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response. Figure 12.3 demonstrates this. This is a more consistent treatment of
the different types of constraints. Since it is a constraint, it feels right to group it
with the collision and distance constraints. A cache-friendlyway of implementing
this is via a callback.
12.6 Conclusion, Results, and Future
This technique has been successfully used to simulate character's articles of cloth-
ing, from shirts to skirts, at real-time rates. With modern consoles, simulating
clothing composed of particles spaced two to four centimeters apart at interactive
rates is achievable, given a reasonable computational budget.
There are two major drawbacks to this simulation technique: the limited range
of materials it is possible to simulate and the high CPU cost. More sophisticated
cloth solvers can model a wider range of cloth with superior fidelity [Baraff and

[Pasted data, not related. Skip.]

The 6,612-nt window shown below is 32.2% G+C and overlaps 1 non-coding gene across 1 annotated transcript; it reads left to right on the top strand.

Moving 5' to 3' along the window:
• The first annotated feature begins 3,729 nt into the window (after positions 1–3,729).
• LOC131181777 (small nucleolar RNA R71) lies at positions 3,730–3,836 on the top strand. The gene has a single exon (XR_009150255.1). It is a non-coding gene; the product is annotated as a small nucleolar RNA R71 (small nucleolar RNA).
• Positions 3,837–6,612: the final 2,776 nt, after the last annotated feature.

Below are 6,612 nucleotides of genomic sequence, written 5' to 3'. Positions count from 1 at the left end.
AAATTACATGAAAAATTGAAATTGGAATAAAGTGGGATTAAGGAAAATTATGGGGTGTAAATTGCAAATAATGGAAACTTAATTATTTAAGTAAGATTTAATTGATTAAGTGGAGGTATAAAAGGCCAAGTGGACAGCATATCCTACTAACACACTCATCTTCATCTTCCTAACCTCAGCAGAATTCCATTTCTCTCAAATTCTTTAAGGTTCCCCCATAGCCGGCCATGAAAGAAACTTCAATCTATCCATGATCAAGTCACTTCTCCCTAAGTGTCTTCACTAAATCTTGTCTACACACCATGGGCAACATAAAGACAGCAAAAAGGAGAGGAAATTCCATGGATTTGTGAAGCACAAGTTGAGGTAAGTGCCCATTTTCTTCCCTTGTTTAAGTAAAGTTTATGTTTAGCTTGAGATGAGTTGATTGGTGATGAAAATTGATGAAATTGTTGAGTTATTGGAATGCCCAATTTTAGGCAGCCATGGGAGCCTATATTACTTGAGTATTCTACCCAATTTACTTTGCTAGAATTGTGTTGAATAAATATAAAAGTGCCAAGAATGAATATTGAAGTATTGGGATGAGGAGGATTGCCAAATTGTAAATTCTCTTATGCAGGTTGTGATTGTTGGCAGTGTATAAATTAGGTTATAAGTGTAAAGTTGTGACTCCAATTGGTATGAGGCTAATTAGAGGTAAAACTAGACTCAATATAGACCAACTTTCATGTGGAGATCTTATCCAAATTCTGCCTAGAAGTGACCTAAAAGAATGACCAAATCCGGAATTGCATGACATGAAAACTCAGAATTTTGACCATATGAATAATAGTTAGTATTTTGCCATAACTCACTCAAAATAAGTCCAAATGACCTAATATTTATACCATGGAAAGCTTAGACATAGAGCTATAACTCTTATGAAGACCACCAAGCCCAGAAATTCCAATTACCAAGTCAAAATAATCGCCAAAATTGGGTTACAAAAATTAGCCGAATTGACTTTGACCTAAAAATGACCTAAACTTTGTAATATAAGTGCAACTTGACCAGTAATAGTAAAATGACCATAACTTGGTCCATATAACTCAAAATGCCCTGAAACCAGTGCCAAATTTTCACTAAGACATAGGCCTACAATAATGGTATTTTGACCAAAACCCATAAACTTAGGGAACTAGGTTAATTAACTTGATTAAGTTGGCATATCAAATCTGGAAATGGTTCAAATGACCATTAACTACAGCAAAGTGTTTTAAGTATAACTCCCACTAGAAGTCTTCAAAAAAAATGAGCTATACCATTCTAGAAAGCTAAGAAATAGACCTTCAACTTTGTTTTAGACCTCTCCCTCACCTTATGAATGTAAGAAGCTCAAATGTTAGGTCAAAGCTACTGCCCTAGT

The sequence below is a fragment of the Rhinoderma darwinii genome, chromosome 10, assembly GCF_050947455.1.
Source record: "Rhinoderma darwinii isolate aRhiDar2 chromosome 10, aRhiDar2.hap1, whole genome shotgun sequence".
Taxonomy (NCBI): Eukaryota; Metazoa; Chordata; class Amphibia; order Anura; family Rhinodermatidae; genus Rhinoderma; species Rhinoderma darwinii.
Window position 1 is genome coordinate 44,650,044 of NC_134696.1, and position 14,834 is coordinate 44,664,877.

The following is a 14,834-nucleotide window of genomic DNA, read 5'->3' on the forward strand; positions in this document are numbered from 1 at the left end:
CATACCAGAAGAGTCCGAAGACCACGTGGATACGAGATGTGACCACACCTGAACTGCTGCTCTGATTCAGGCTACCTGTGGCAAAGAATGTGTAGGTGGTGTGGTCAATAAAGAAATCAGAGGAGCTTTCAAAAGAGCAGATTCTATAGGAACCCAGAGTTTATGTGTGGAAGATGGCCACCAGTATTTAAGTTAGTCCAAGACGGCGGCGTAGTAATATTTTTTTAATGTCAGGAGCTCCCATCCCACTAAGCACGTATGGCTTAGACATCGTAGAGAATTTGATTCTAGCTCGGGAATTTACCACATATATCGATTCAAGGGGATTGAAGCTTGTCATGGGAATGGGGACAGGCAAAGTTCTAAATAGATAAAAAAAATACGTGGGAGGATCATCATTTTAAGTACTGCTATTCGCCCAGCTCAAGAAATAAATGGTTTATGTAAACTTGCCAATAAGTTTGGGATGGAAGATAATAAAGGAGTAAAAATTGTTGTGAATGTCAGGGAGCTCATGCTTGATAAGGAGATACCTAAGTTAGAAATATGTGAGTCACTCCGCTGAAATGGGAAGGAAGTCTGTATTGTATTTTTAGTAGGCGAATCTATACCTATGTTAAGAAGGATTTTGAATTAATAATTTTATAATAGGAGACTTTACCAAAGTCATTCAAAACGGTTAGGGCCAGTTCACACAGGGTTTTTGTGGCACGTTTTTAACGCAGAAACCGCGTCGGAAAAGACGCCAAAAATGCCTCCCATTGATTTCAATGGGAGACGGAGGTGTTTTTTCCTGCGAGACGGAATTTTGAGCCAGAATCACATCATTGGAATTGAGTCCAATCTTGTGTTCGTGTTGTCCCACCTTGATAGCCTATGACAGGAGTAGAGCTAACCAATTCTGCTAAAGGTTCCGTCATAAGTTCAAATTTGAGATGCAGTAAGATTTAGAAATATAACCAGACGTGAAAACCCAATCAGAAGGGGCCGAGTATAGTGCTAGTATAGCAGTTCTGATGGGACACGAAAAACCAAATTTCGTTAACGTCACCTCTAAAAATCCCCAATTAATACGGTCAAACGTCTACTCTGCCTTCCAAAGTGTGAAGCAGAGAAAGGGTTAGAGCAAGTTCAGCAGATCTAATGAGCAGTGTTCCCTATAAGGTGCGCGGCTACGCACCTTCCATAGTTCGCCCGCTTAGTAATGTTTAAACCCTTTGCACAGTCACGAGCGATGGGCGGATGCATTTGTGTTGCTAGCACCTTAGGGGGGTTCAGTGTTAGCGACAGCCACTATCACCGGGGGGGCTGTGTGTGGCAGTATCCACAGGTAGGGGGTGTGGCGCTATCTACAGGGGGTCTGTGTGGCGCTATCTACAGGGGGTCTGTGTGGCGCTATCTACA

Witkin 98]. However, their performance is orders of magnitude worse and the sta-
bility characteristics are not able to handle the stresses of a fast-moving computer
Collision detection is the performance bottleneck of our system. If a stable
integration technique that worked on the velocity level could be utilized, the per-
formance problems with our system would disappear. An integrator that allowed
us to change velocity rather than position during our constraint update would only
require one collision pass each frame rather than several, as we currently must do.
Research into such a system may yield a better solution than has been previously
This article should be viewed not as the best way to simulate real-time cloth
but as a collection of suggestions you can take and expand upon.
[Baraff and Witkin 98] D. Baraff and A. Witkin. “Large Steps in Cloth Simula-
tion.” In Proceedings of the 25th Annual Conference on Computer Graphics
and Interactive Techniques , pp. 43-54. New York: ACM Press, 1998.
[Bridson et al. 03] R. Bridson, S. Marino, and R. Fedkiw. “Simulation of
Clothing with Folds and Wrinkles.” In Proceedings of the 2003 ACM
SIGGRAPH/Eurographics Symposium on Computer Animation , pp. 28-36.
Aire-la-Ville, Switzerland: Eurographics Association, 2003.
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